On Effective Mass and Cartridge Matching
- A good way to visualize cartridge to tonearm matching is to consider how springs and shock absorbers to an automobile’s weight. You would no sooner install shocks and springs designed for a Porsche onto a pickup truck, then you would do the reverse.
- In the same way , you want to select a cartridge whose compliance (spring stiffness) mates well with the effective mass of your tonearm.
- Cartridges’ suspensions have varying stiffness and this is what is referred to as compliance – normally stated as an expnentiated number like 12 * 10 <-6 (12 times 10 to the minus 6th power or .000012).
- The cartridge’s compliance, in conjunction with all of the mass that the suspension is “attached” to forms a resonant circuit. These masses are comprised of the effective mass of the tonearm and the weight (or mass) of the cartridge.
- The rule of thumb is to try for a combination that nets a resonant frequency in the 10-12 Hz range.
- We have found that shifting the resonant frequency by as little as .2Hz can have a dramatic effect (more on how we did this, below).
- The good news about all of this is that most modern cartridges are designed around the effective mass of todays’ modern tonearms, so you’ll have generally good compatibility.
- Vintage cartridges (i.e. Ortofon SPU) and many modern mono cartridges have low compliance (stiff suspensions) and work best with higher mass tonearms.
- Tracking forces tend to relate to a cartridge’s compliance, with low compliance (stiff suspension) cartridges tending toward higher tracking forces (3-4 grams), medium compliance cartridges (most modern moving coils) tending toward medium tracking forces (1.8 to 2.2 grams), and high compliance cartridges like Shure moving magnets working with about 1.0 gram tracking force.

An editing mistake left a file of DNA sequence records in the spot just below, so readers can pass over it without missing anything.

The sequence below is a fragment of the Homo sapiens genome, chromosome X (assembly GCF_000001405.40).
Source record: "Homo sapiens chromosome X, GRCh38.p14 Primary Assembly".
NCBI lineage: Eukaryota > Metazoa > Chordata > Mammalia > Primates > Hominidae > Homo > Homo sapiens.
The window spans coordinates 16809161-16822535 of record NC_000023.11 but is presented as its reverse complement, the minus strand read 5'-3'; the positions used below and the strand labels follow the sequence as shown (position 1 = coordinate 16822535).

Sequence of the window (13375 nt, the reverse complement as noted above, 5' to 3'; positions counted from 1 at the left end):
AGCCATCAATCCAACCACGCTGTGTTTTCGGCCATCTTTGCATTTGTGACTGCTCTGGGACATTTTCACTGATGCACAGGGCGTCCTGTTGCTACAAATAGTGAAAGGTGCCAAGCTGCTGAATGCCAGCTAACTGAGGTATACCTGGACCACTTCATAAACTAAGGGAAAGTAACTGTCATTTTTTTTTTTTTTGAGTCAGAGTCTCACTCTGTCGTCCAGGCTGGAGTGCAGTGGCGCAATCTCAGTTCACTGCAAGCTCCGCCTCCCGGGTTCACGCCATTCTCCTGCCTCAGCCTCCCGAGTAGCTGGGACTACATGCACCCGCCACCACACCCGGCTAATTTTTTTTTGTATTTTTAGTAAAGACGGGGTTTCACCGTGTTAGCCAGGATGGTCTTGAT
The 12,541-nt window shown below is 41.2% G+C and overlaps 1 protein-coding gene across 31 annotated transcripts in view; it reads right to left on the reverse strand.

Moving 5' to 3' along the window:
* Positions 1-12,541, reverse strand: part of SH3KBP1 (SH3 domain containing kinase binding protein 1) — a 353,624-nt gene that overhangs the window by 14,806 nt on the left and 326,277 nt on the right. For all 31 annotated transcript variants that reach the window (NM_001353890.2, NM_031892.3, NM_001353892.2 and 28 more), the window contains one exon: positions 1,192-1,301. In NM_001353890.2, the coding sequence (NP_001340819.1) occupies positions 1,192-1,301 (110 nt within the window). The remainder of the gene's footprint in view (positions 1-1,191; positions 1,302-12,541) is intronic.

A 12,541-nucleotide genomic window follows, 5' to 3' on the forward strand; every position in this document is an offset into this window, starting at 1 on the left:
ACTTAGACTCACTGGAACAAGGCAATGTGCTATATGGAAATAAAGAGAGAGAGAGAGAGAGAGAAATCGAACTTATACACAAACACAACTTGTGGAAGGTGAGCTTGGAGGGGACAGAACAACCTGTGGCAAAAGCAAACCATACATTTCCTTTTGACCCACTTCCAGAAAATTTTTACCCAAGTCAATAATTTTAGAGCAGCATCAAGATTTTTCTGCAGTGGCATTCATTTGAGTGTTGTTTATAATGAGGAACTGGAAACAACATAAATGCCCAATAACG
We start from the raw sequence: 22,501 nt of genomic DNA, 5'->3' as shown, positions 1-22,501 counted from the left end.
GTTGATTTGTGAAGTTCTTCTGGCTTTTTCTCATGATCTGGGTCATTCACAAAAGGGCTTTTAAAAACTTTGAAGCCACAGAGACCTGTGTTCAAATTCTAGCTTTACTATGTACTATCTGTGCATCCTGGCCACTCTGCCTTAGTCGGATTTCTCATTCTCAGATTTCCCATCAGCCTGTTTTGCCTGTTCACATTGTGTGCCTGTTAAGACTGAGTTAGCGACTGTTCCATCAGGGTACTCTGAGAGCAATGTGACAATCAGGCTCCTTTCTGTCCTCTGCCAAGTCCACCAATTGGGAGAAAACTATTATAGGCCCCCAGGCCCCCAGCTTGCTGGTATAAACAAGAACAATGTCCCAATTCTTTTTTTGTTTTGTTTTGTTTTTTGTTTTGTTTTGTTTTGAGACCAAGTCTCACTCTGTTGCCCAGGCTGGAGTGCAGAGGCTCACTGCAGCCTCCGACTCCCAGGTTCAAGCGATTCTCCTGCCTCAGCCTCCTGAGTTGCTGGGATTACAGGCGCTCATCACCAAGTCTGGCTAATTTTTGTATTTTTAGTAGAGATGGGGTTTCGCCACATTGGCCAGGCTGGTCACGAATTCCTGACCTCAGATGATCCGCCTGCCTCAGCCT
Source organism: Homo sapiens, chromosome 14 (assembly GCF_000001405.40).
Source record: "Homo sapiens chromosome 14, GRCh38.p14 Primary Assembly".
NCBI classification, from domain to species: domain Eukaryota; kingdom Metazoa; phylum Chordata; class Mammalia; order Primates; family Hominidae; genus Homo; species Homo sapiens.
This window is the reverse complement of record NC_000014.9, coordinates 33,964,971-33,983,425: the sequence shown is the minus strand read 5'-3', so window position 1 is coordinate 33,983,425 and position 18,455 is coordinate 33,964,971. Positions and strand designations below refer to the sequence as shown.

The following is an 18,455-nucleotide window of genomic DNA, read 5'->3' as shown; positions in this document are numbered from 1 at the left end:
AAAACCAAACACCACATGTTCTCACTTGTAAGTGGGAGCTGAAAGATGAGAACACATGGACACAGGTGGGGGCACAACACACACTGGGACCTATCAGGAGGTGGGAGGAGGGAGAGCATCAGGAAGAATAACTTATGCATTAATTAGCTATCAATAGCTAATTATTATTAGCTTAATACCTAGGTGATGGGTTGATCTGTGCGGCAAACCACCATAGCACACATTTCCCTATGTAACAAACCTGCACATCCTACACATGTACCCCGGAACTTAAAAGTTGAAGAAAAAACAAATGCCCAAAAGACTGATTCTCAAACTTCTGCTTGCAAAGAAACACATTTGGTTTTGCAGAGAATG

- Given that we’ve found minor changes in effective mass can produce subtle but yet profound changes, the best way to cartridge selection for you tonearm is to consult as many individual as you can – to get a consensus ideal combinations.
Tonearms With Multiple Counterweights
Some tonearms (Moerch, Durand, Tri-Planar, etc.) have multiple counterweights. Most people assume that this is offsetting the weights of various cartridges in order to achieve a desired tracking force. While this is certainly true, it’s also possible in many instances to achieve the same tracking force for a particular cartridge, using different weight combinations.
Using a heavier weight combination (positioned closer to the bearing pivot) will lower the effective mass of the system and shift the resonant frequency ever so slightly upward (e.g. from 10.8 hz to perhaps 11.1 hz).
While you can’t accomplish major shifts like (for example) 7 hz to 11 hz, these subtle changes can be a tuning element and should be considered after you’ve lived with your setup for a while.
Interaction With Other Settings
Tracking force: if you’ve (for example) increased the effective mass, you may find that you can track a record well with a slightly lower tracing force (e.g. reducing from 1.93 to 1.87 grams)
Loading: Cartridge loading can have a mechanical damping effect and if you’ve increased the effective mass of your tonearm, it’s possible (unlikely) that you might want to reduce your loading (i.e. increase the impedance the cartridge is working into).
Damping: if you have some sort of damping adjustment, you may want to revisit the amount you’re applying by reducing damping if you’re increasing the effective mass.